On April 18th 2013, writer and photographer Rob Taylor had the pleasure of meeting Jan Siegel for this exclusive interview over tea and nibbles at London's famous Groucho Club.

RJT: What made you first decide to be a novelist over any other kind of writer?

JS: I didn’t decide, it really just evolved. I loved writing and making up stories and I’ve done it for literally as long as I can remember. I think I was making up stories before I could write; when I could first write, I started to write them down. I couldn’t spell - which I think made them more creative in a way - and I always wanted to write longer. I remember when I was about seven years old at school, we were given an essay subject and I started writing a story called The Secret River. And instead of handing it in when I was supposed to, I went on writing it. I wrote for, well, looking back it feels like weeks, but everything feels longer when you’re younger, so it was probably over a week or so before my teacher saw what I’d done. She took the essay and looked at it, but instead of telling me off for not having done as I was told, she was very pleased with me and read it aloud to the class.

So I just had a natural feel for writing longer stories. I do write short stories from time to time and I did write satisfactory short essays in my school career. But somehow I always tend to think that, with a novel, you’ve got more space. I’m working on a screenplay right now, and that gives you very limited space to develop character and plot - you need to condense everything all the time. I like writing long and having room to manoeuvre. But having said that, I do tend to be a relatively concise writer. I’ve got more concise, I think, as I’ve got older. I have a short attention span and a low boredom threshold, so I just get on with the story.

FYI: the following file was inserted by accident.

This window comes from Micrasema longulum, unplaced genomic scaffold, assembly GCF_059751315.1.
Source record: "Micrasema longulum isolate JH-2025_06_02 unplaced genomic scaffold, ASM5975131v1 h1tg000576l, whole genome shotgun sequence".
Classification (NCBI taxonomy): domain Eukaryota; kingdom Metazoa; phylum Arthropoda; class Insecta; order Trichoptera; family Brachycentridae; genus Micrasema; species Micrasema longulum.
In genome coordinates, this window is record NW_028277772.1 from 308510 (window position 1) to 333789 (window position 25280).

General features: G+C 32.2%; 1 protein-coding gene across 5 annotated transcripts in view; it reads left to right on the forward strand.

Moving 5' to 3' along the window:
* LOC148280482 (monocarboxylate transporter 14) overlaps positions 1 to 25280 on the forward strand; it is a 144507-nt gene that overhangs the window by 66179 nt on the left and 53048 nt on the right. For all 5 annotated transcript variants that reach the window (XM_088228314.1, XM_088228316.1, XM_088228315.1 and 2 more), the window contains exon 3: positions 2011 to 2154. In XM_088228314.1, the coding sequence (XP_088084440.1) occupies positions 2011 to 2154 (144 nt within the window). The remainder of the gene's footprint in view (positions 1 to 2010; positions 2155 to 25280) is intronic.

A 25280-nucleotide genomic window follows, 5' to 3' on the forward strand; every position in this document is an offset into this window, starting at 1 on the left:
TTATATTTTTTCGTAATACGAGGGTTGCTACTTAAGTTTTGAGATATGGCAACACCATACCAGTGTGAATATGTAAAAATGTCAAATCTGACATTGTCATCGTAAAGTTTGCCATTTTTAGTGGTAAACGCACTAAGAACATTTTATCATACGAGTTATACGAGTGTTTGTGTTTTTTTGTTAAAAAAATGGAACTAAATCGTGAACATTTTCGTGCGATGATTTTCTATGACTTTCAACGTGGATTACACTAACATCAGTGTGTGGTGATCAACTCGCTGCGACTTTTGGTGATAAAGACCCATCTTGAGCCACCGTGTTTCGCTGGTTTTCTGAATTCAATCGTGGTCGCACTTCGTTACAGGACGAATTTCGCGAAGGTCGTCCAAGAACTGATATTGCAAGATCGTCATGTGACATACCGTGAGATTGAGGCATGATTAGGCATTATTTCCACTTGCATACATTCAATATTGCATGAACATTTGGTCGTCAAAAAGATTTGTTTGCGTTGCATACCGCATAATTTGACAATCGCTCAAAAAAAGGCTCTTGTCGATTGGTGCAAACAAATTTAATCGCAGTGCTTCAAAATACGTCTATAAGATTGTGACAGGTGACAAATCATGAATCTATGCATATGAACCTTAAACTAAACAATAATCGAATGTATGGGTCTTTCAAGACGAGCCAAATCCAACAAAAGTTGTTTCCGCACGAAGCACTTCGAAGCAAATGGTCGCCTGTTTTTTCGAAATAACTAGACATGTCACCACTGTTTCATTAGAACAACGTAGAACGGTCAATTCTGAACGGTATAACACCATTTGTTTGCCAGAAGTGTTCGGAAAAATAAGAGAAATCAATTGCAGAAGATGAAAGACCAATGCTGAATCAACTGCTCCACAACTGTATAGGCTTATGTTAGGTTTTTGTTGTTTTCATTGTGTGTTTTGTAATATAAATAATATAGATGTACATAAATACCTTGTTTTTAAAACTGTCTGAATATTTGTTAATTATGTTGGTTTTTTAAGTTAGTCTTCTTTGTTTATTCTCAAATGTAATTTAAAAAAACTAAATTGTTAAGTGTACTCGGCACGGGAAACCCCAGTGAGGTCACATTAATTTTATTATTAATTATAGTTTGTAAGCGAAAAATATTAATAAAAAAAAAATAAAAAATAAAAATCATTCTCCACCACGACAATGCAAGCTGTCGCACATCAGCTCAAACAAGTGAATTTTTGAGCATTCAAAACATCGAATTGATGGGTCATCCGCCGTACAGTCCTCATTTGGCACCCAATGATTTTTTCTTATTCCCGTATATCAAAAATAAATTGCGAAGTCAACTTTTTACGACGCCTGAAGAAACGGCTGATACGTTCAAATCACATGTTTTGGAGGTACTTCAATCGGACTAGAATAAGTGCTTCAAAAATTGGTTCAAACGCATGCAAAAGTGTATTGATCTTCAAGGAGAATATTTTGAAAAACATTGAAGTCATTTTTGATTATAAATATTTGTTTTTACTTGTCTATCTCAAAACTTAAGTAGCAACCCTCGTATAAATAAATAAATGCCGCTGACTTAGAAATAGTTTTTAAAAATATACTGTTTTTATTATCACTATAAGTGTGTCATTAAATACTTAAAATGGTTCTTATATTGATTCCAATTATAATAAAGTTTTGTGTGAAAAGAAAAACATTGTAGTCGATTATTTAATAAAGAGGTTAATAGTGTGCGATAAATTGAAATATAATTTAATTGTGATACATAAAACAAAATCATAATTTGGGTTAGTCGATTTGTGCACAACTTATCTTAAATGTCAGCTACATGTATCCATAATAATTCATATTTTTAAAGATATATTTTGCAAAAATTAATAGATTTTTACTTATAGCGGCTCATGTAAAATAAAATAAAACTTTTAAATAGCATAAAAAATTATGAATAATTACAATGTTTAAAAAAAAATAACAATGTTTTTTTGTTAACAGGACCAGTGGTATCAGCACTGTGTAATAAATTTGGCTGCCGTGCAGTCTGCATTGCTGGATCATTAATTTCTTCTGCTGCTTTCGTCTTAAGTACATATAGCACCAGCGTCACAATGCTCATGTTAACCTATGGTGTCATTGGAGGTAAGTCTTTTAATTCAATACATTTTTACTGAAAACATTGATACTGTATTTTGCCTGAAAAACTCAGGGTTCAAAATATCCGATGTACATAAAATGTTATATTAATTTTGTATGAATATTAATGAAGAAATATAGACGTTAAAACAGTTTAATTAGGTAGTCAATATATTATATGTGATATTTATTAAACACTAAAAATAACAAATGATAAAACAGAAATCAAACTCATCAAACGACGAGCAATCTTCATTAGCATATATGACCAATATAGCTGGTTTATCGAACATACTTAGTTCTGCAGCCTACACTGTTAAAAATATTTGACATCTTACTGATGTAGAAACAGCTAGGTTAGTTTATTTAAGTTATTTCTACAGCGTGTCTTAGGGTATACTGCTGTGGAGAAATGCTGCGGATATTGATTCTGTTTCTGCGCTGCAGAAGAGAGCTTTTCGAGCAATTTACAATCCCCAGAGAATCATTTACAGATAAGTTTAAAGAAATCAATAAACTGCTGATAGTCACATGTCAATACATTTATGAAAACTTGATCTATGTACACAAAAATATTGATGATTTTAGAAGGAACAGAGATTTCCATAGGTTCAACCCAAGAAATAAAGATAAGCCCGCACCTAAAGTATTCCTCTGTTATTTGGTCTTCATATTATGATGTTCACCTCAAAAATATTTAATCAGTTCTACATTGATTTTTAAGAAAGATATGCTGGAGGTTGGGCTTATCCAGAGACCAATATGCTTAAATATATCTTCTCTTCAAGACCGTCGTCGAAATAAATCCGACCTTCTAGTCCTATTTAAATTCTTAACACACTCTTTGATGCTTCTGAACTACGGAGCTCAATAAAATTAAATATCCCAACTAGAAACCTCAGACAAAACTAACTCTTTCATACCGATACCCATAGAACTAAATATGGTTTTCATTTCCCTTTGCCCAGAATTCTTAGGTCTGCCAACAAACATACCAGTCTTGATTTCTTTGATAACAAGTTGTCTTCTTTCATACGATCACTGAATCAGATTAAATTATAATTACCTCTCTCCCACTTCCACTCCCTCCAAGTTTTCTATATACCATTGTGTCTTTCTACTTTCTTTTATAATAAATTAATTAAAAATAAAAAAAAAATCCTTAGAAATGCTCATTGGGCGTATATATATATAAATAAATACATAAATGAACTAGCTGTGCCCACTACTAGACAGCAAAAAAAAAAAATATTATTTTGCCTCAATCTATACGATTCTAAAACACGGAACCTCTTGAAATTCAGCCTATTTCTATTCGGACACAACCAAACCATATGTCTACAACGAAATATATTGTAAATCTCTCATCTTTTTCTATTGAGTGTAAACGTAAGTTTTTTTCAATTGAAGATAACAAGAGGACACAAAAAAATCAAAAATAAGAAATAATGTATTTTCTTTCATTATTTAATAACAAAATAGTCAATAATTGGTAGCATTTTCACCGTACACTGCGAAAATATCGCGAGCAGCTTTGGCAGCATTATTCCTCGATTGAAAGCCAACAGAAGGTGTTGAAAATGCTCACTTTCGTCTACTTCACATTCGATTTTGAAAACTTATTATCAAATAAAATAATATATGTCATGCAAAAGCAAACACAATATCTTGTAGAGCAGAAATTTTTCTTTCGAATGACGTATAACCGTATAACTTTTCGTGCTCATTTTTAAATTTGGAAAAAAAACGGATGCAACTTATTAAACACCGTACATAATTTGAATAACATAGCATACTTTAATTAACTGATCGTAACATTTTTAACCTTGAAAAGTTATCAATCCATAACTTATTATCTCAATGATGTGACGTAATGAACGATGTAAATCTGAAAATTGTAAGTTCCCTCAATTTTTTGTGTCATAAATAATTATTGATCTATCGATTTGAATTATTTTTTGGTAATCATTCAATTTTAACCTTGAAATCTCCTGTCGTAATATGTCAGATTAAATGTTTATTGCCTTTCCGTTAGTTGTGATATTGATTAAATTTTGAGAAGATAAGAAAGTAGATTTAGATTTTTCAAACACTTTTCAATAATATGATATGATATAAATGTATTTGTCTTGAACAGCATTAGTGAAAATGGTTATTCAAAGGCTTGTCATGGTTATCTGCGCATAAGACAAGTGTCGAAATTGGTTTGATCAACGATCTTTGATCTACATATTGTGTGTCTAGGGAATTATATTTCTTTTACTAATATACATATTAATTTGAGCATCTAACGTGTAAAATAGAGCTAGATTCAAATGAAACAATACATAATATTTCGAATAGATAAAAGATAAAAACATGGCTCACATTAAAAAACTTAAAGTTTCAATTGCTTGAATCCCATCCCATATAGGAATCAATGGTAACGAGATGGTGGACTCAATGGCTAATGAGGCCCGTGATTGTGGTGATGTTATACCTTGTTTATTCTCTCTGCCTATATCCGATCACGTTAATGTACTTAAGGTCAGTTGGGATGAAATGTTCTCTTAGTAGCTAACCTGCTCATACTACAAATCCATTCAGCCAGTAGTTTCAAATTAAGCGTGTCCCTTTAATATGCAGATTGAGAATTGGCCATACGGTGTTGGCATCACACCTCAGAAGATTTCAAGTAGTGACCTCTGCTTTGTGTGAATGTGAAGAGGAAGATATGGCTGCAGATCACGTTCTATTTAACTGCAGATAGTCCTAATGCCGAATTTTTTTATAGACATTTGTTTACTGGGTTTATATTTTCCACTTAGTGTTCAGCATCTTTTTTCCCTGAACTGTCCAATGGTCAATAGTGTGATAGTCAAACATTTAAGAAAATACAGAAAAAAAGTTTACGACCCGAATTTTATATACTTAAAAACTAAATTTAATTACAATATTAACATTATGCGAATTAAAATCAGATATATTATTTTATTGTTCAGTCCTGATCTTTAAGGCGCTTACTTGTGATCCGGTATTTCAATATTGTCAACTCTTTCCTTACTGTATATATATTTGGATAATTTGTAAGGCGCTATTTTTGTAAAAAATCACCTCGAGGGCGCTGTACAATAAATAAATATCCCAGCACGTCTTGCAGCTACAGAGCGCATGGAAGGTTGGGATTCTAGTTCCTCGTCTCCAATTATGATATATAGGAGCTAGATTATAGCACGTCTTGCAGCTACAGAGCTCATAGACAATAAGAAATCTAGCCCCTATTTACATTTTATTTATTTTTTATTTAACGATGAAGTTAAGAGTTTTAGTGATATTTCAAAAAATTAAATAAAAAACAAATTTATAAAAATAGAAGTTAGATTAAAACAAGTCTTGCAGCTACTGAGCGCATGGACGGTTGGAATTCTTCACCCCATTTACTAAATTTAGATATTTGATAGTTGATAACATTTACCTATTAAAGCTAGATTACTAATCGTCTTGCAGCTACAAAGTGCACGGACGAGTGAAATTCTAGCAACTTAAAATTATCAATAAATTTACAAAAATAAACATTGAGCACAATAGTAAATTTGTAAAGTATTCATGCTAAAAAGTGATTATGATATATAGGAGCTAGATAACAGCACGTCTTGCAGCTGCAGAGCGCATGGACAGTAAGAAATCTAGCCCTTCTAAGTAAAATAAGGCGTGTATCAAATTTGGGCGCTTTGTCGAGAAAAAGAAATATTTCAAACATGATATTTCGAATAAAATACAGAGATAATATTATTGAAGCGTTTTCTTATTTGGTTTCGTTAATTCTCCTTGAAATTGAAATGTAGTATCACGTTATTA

RJT: So would you say then that your ideas come fairly naturally? Where do you take your inspiration from?

JS: You’re never aware of that. Apart from looking at my overdraft which inspires me a lot! Inspiration and ideas come from everywhere and nowhere. I am a natural fiction writer, so I don’t draw - normally - on real life. I can do, but I’m very much into fiction at all times.

RJT: Do you find yourself having a flash of inspiration and thinking “this is a great idea! I must write a novel around it?” or does it come incrementally, bit by bit?

JS: You may have amazing flashes, but you also mix them with other things. You need a lot of ideas for a novel. Certainly two big ones: One comes along like a little sperm and fertilises the egg of the first idea! (Please don’t put this down verbatim because it will sound so iffy without my sarcastic inflection!)

RJT: Don’t worry. I’ll paraphrase.

JS: Good. Anyway, ideas come from all sorts of places but you need lots of them. The novel that I working on at the moment which is science fiction, is based on ideas which I probably started having when I was about fourteen. And I’ve done something with them before which wasn’t satisfactory, and so I’m coming back to them, redoing them in a different way, adding more and so on. When you’ve had an idea that long you feel really comfortable with it. You create an imaginary world, you are totally at home in that world. Which is great because you don’t have to think about it so much.

RJT: George Lucas said that films are never finished, only abandoned. Do you feel that way about novels?

JS: Hmm. It rather depends. Once I have written The End at the end of something, to a degree I’m through with it. I don’t want to come back and rewrite it as George Lucas comes back and digitally remasters his films. Partly because I’m too lazy! Some writers do. I may take ideas and reuse them, but I’ll use them in a different way. If it’s fiction and it’s published, I’ll probably leave it alone. But the characters are often ongoing. In my fantasy novels there are continuous characters, themes and scenarios which run through all the stories.

RJT: Your first novel, Pzyche, had an award created especially for it.

JS: That was really sweet. They [the Southeastern Arts Association] gave the main award to Raymond Briggs that year for When The Wind Blows, but they liked my book so much that they created a special Most Promising First Novel award for it. I won £100 and I went out and bought my first designer dress with it. Which I still have.

RJT: Money well spent. Does it still fit?

JS: Oh yes! Size wise I’m very similar to how I’ve always been. My tits are a bit bigger now.